melanie walker and twins
Melanie Walker and her twin daughters. Photo: Shaun O'Shea

So in my little housely enclave, I’ve been thinking about what my thoughts are IRO the lockdown, about the changes around the world, about freedom, and how it’s – if at all – changed much in my life… Here’s what I’ve come up with!… writes well known South African radio and TV personality Melanie Walker.

SO… We’re all in this together.

What does that actually mean? Sure, we’re (mostly) all locked down, but as I’m sure many who follow the news here in South Africa will be all too aware of, is the disparity in levels of lockdown. And I don’t mean the Government levels, such as where we are now – on Level 4.

For me, to be honest, life hasn’t altered that much, (yeah, people are sometimes surprised to find out that I’m an ‘extroverted introvert’, preferring mostly to have as little contact with people other than when entirely necessary!) other than the realisation that while we were all stressing about being told what to do and not being able to leave our houses, Winter Has Come.

And the realisation that being a freelancer and having no paying work, I have no income. That at 7pm every evening, we grab pots and pans and musical instruments and hit the pavement outside our house and make a noise, not just to show solidarity with the healthcare and essential services workers, as is happening around the world, but also to remind ourselves that there are other people Out There. And that I’m whisky deprived!

We still get up at roughly the same time in the morning so that my twins can get online and do their classes. Hit the computer to see if there’s anything that needs to be written/rewritten. Get onto Zoom to teach pilates classes four times a week – apparently it’s just as good for all my regulars who join the meeting as being in class at the gym.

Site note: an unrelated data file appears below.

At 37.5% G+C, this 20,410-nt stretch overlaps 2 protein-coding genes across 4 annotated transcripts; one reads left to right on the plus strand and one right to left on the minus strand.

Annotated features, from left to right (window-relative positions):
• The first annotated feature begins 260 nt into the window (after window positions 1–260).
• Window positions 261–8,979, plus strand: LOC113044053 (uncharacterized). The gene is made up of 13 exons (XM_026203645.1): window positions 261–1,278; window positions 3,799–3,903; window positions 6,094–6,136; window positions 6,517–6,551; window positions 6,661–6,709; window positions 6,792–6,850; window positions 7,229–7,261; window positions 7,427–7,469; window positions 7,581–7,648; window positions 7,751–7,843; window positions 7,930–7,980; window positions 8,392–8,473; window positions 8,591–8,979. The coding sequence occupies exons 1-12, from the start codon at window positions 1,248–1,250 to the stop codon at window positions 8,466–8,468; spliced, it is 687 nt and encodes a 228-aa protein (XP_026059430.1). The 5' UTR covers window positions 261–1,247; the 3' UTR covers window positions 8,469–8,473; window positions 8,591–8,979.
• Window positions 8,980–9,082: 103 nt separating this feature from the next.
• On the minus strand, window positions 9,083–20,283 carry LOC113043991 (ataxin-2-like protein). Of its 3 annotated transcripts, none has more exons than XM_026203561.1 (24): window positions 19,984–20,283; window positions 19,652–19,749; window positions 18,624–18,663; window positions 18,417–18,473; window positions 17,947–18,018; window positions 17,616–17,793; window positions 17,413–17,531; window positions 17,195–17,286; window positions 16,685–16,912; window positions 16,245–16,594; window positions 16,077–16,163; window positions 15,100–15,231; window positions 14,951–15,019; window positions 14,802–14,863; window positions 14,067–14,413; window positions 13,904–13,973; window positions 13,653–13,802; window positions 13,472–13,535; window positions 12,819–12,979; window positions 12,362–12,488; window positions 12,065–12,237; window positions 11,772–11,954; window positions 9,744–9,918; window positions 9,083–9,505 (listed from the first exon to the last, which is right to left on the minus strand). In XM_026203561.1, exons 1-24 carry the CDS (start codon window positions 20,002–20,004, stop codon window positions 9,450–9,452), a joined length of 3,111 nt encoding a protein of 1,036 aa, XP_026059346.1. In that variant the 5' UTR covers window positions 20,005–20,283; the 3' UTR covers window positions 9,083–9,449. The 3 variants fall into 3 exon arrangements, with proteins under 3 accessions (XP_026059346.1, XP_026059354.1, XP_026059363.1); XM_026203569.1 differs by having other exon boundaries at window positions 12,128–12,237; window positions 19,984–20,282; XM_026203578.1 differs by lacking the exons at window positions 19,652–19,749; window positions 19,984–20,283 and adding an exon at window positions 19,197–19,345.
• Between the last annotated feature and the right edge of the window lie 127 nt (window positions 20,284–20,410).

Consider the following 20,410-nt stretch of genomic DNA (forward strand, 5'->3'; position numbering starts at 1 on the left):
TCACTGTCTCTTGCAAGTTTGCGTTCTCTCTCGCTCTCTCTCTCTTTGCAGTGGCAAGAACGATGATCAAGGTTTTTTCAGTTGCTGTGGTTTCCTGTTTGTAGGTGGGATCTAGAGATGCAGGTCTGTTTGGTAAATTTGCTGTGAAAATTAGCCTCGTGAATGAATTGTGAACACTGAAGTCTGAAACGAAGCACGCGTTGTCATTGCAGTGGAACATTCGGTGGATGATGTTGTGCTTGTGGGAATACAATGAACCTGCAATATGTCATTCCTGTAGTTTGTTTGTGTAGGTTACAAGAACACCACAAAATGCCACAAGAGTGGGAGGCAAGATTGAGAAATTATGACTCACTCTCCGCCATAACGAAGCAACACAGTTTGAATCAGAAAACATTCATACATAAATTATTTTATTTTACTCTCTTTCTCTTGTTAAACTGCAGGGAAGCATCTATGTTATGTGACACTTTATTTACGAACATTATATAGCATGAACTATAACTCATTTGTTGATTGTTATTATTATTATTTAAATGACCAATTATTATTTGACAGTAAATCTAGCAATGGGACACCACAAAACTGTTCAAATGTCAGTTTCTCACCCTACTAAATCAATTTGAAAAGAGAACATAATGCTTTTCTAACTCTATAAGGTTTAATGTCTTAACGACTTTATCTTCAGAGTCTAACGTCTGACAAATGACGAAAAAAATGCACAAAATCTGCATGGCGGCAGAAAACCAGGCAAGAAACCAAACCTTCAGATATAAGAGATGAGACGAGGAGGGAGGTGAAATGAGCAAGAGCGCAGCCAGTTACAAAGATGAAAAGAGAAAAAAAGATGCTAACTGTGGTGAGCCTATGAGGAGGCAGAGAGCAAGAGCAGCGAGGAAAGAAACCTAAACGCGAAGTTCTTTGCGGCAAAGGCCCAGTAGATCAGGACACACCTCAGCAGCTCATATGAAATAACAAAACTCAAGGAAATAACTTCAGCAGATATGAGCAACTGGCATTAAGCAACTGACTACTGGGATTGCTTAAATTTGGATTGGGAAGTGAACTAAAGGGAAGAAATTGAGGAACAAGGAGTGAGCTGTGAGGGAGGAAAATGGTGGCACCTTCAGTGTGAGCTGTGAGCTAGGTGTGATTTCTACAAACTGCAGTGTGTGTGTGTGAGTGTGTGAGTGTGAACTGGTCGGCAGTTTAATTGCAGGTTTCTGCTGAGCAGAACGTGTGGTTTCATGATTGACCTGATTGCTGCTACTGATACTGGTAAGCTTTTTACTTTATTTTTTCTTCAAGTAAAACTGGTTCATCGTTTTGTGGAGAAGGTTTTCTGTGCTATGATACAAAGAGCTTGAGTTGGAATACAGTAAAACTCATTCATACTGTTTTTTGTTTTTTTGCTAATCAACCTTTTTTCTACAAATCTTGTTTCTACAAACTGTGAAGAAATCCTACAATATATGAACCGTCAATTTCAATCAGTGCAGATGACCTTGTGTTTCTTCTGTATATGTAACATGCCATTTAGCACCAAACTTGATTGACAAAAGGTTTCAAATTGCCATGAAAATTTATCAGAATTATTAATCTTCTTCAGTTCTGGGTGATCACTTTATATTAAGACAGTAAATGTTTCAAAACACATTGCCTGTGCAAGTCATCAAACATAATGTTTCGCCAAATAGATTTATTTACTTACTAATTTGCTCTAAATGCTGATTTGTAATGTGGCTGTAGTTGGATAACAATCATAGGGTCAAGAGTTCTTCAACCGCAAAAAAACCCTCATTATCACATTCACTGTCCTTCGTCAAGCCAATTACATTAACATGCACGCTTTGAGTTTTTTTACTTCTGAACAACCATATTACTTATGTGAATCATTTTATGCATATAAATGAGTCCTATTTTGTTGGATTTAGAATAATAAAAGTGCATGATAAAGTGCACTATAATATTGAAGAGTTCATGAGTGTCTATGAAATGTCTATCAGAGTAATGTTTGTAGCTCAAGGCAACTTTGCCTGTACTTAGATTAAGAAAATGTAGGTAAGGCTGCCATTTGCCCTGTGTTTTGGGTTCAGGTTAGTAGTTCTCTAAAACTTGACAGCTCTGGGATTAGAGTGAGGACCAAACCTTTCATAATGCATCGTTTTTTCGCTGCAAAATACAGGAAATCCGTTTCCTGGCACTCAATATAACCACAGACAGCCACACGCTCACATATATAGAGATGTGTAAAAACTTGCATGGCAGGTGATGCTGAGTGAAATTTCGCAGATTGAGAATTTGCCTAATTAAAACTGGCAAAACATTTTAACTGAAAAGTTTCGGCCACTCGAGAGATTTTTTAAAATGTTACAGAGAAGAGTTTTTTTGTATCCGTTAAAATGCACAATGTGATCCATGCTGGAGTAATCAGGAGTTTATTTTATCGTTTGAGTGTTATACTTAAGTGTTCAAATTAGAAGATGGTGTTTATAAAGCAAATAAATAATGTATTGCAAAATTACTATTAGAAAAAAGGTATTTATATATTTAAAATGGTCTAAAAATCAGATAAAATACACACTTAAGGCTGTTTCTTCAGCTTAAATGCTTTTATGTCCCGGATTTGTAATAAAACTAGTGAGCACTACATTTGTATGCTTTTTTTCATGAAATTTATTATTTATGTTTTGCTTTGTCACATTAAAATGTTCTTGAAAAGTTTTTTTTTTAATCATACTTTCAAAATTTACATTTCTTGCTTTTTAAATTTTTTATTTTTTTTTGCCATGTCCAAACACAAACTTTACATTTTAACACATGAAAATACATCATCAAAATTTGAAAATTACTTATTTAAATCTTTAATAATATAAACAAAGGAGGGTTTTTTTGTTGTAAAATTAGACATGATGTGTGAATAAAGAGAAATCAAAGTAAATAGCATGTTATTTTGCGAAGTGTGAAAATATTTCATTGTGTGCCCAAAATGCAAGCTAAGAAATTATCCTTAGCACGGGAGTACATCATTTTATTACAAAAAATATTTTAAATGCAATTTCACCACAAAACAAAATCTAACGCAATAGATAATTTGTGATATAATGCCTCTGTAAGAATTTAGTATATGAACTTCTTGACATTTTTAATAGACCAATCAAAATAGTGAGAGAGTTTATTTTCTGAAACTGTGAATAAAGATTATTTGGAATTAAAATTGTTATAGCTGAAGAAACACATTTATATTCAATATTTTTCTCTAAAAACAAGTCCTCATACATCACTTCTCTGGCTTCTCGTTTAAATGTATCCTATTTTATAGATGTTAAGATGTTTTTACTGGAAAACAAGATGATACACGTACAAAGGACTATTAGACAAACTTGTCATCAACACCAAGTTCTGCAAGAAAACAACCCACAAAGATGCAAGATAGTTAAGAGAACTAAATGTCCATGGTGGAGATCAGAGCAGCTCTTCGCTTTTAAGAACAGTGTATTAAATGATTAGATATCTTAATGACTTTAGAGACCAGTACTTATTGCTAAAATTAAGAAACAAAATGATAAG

And now that we’re at level 4 – the biggest change and relief for me is to hit the streets for my regular twice weekly walk. Unfortunately not my usual route as all public park areas are still off limits, so I’m missing out on watching the duck-ducks on the Spruit growing.

The major difference is, other than not actually going to places to do the things we do, like school and gym, the ‘production’ of going out. Yeah, even a simple decision as to which day we’ll go to the shops – a big outing way hey!

Frankly, the stress of wearing a mask and sanitising and worrying about getting the contaminant on your feet and having to continually think about which hand touched what – I’d rather stay home as much as possible – and not have to put the car battery on trickle charge at least three hours beforehand as, with the lack of driving, it keeps going flat.

Other than a couple of small niggles, I have few complaints. Unlike others.

So many people complaining that they can’t go out and run or cycle, or can’t exercise while wearing a mask. Or can’t get hot chicken (although that, like so many of the other rules-without-reason is valid as far as I’m concerned, as the lack of convenience food for those who were working all day was a worry).

The ‘curtain-twitchers’ tattling on those who aren’t abiding by the ‘rules’, others who are genuinely confused or surprised at people not wearing masks in public when they really should be, and those who feel it’s fine to bully the other groups for saying anything about it, usually comprising the people who don’t want to abide by the ‘rules’!

Sure, the first should be directed immediately to the Gestapo app, but the second would hopefully make people who read the comments think about it. And the third lot – well, let’s just say their ‘privilege’ may be the thing that gets them in the end.